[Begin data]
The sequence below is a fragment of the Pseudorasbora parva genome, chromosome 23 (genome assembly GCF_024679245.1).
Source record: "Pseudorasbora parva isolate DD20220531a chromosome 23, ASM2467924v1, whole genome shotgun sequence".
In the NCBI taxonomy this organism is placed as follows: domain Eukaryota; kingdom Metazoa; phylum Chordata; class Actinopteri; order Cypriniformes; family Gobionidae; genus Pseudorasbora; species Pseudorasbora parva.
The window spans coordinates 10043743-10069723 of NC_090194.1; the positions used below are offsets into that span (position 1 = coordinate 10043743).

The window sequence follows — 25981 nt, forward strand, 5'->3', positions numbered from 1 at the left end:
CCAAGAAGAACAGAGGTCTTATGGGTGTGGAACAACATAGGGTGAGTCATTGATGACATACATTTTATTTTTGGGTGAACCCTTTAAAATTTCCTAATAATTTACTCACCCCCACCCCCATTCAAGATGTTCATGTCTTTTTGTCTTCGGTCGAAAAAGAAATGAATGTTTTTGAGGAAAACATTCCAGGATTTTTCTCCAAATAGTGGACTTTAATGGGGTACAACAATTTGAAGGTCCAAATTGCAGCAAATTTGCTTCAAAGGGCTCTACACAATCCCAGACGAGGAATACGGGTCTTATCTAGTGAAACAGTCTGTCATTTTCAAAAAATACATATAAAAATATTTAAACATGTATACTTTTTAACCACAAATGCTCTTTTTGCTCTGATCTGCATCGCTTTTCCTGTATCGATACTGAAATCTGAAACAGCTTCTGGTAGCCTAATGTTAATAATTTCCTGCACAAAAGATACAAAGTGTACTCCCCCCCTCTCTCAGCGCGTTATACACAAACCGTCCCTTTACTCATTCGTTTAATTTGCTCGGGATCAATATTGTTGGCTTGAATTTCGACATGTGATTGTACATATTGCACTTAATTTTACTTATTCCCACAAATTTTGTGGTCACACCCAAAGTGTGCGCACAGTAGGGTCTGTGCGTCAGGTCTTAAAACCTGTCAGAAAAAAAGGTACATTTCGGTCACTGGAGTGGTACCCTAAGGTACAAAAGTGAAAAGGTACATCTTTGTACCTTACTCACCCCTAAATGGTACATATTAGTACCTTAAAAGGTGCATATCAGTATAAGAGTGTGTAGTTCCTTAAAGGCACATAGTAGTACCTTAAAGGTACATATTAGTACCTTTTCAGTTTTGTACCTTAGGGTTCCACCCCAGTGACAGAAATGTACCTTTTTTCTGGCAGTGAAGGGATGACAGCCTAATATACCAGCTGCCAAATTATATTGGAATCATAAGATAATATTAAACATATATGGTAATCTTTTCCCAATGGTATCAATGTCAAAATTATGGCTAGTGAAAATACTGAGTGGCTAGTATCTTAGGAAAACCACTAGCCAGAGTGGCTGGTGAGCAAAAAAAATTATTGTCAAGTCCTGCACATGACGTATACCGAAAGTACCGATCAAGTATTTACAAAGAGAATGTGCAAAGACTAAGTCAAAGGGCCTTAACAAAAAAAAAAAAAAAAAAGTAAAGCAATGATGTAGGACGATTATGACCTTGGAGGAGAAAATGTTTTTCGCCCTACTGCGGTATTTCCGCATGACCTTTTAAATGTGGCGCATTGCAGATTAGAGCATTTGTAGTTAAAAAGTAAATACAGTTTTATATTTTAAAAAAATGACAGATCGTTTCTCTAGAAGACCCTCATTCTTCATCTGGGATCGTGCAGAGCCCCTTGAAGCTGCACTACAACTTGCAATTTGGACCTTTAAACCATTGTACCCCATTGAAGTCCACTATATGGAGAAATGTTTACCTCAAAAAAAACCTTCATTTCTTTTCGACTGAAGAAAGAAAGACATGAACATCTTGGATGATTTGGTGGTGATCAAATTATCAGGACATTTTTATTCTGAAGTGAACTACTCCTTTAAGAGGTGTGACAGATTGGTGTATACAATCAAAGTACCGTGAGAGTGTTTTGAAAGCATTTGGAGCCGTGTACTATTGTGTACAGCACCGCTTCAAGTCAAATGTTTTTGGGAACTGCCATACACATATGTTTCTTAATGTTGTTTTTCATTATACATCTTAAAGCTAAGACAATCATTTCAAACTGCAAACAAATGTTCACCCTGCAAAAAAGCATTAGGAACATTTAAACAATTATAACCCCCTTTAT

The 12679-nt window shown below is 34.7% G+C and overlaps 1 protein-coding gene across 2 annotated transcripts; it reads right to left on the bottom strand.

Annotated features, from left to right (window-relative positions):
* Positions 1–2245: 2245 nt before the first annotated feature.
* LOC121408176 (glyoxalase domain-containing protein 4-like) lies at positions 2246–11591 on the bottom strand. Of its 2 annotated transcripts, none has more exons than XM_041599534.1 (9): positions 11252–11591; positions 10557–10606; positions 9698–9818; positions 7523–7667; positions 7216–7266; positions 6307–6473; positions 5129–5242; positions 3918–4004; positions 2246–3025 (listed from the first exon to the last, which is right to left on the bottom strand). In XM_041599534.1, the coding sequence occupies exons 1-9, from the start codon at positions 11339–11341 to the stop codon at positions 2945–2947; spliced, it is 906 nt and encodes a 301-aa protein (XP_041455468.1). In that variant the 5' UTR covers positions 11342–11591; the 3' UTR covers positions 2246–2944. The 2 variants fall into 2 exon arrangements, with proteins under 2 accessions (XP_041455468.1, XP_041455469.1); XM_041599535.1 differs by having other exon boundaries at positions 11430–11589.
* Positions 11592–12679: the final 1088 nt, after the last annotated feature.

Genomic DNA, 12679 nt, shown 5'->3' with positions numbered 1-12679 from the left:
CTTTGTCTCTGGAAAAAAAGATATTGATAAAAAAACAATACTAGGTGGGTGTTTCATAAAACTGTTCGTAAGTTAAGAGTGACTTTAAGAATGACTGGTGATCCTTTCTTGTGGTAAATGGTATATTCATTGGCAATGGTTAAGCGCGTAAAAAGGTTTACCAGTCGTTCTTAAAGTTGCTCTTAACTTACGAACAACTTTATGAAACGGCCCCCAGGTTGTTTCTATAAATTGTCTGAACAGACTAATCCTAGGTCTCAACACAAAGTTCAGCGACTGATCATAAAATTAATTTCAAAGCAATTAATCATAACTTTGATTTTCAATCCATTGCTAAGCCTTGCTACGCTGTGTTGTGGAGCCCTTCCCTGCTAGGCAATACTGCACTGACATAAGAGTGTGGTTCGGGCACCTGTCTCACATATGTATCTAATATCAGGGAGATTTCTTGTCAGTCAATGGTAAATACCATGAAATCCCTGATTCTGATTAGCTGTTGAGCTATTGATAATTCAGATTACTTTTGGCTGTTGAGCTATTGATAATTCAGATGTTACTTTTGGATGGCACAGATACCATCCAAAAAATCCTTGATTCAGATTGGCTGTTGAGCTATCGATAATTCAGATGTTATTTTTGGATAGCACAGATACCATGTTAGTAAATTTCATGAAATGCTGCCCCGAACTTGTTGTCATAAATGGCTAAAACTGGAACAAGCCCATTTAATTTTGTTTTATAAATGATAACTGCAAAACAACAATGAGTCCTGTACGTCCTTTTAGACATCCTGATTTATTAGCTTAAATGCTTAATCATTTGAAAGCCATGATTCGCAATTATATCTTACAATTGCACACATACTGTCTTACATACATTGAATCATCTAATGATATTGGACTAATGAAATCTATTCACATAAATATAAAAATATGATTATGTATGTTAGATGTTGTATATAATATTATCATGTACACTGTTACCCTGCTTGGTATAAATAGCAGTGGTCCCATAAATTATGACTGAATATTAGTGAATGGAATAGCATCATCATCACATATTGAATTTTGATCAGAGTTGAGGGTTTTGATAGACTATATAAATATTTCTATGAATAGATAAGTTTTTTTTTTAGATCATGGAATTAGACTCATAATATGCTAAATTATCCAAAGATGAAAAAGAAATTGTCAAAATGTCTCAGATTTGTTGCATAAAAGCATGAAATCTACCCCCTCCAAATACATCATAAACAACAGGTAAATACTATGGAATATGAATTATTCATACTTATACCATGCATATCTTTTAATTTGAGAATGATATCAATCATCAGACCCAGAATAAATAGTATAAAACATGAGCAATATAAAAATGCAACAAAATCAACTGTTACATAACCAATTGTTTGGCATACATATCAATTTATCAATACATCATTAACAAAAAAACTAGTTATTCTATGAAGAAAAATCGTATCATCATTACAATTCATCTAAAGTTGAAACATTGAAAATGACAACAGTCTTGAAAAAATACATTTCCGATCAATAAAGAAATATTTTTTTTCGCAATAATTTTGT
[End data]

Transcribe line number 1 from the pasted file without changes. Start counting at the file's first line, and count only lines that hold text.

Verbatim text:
The sequence below is a fragment of the Pseudorasbora parva genome, chromosome 23 (genome assembly GCF_024679245.1).